Through real world best practices, part 3 – the final chapter in this three-part series – highlights a few “how to” steps on overcoming barriers and become less of a Pain In The Ass (PITA) to your customers. It begins with four vital questions…
Step 1: Answer some questions.
According to W. Edwards Deming, the father of the quality evolution, “workforces are only responsible for 15% of mistakes, where the system desired by management is responsible for 85% of the unintended consequences. ” In other words, 85% of a worker’s effectiveness is entirely out of his or her control! It’s rather unfortunate that it is the 15% that is under workers’ control that call centers tend to focus on through quality monitoring efforts, Voice of the Customer programs, mystery shopping and the like.
A well-designed, well-executed quality program will provide a holistic view of your organization’s strengths and opportunities by answering ALL four of the vital questions:
- How are we—as an organization—doing at representing our company to its customers?
- What can we—as an organization—do to improve?
- How are you—as an individual agent—doing at representing our company to its customers?
- What can we—as a management team—do to help you improve?
Note that in accordance with Deming’s philosophy of systems and process management, only one of the four vital questions focuses on the activities of the worker.
What would your answers be?
Step 2: Let your customer be your guide.
One of the largest challenges organizations face in demonstrating value to customers is entirely self-created – business rules and processes that were built with the organization’s needs and desires in mind instead of the customers’. How hard your organization makes it for customers to do business with you is a key predictor of not only how likely customers will be to continue doing business with you, but also how they will feel about it.
Case in point, the two business partners pictured below provide the same service to the same customer profile, but require very different levels of effort on the part of customers in order to deliver their service. Note the large gap that exists in customer perception of the organization and the front-line workers.
This gap in customer perception not only impacts the organization’s future revenue-generation opportunities, it also has fairly severe repercussions to the organization’s current operating efficiency (one aspect is the average number of calls per issue, see below). The more complex set of processes and business guidelines designed by organization B required more effort and time on the part of both customers and front-line workers in order to arrive at a desired end-point.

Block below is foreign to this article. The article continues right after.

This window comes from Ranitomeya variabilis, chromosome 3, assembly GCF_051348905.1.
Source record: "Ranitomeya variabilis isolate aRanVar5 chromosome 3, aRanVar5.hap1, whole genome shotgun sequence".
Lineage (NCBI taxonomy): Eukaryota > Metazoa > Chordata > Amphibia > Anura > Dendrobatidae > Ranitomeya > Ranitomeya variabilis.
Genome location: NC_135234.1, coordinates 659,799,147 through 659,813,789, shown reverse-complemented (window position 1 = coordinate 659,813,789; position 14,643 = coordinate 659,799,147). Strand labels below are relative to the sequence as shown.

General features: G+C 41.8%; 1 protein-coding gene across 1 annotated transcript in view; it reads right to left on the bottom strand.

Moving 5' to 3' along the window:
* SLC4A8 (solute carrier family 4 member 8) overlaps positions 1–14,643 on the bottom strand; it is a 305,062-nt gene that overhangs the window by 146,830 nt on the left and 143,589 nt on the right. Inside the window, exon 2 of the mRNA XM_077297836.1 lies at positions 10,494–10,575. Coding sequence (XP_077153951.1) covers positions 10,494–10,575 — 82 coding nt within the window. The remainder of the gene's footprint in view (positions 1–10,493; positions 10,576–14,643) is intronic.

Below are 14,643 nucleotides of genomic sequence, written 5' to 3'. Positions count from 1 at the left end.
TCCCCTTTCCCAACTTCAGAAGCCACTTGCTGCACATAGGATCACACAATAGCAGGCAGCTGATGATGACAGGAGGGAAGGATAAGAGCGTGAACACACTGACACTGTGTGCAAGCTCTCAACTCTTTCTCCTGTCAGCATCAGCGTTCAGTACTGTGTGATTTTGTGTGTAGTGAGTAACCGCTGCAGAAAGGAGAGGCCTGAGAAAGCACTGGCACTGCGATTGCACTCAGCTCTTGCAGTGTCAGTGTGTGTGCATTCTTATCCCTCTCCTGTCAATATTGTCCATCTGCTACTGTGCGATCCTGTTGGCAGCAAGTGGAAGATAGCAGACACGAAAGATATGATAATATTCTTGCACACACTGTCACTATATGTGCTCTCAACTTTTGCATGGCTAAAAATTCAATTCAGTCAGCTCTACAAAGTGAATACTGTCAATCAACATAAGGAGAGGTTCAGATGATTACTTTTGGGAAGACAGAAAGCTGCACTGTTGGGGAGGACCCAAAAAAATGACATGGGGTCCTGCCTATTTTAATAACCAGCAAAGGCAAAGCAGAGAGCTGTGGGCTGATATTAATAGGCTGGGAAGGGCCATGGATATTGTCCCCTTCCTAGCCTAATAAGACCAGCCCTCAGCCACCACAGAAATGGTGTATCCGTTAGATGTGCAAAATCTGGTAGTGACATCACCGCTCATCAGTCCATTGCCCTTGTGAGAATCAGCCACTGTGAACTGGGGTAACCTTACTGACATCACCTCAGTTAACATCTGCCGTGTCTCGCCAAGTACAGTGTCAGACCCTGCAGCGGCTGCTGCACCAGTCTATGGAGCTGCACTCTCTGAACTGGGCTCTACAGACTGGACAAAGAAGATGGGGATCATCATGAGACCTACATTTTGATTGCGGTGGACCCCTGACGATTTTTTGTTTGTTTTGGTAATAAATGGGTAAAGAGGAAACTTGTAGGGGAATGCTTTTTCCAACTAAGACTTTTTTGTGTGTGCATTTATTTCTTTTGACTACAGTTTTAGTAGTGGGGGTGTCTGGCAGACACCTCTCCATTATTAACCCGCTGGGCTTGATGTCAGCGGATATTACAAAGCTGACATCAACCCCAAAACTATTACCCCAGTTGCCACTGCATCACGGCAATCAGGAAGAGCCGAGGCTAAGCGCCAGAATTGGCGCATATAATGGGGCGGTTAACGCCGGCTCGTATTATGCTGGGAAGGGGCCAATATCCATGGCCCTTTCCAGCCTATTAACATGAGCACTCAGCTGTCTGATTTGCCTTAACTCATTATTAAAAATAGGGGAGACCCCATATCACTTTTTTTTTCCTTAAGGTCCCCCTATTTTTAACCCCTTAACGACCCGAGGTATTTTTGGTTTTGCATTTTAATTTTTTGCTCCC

Step 3: Determine a segment group and test.
There is hope for organizations in similar states as organization B. Process re-engineering can be a time-consuming and at times a painful process but has a quantifiable impact on business efficiency and customer experience. Testing a proposed new process, with real customers, is a key step in process re-engineering. One business partner re-designed a process by which customers could initiate, transfer or terminate service, shortening the process by an estimated 2 minutes.
A pilot (test) of this new abbreviated process revealed the following:
- A minimal (statistically insignificant) change in customer satisfaction on a majority of criteria,
- A significant improvement in customer satisfaction in two key areas – First Call Resolution % (directly connected to operational efficiency) and satisfaction with wait time to get to an agent.
- Overall savings to the organization of an estimated $500,000
An effective quality program, whether it faces internally (internal quality monitoring) or externally (Voice of the Customer programs) should reveal the critical picture of organizational effectiveness (including management, business processes, technology) and then secondarily the front-line workforce. The one example about correcting a PITA for customers is the first of many for this organization. Business processes have natural barriers but it is possible to minimize the impact to the customer, thereby maximizing the benefit of the positive experience for the organization.
Step 4: Take the leap of faith.
The PITA bases have all been covered including: defining, uncovering, and overcoming. The next step is up to you. Do you have what it takes to ask your customers for the necessary feedback? Will you ask the question, “How easy is it to do business with us?” And more importantly, do you have the means to make the changes when you uncover the evil barriers? We’re here if you need help…just ask.
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1. W. Edwards Deming, Seven Deadly Diseases http://en.wikipedia.org/wiki/W._Edwards_Deming#Seven_Deadly_Diseases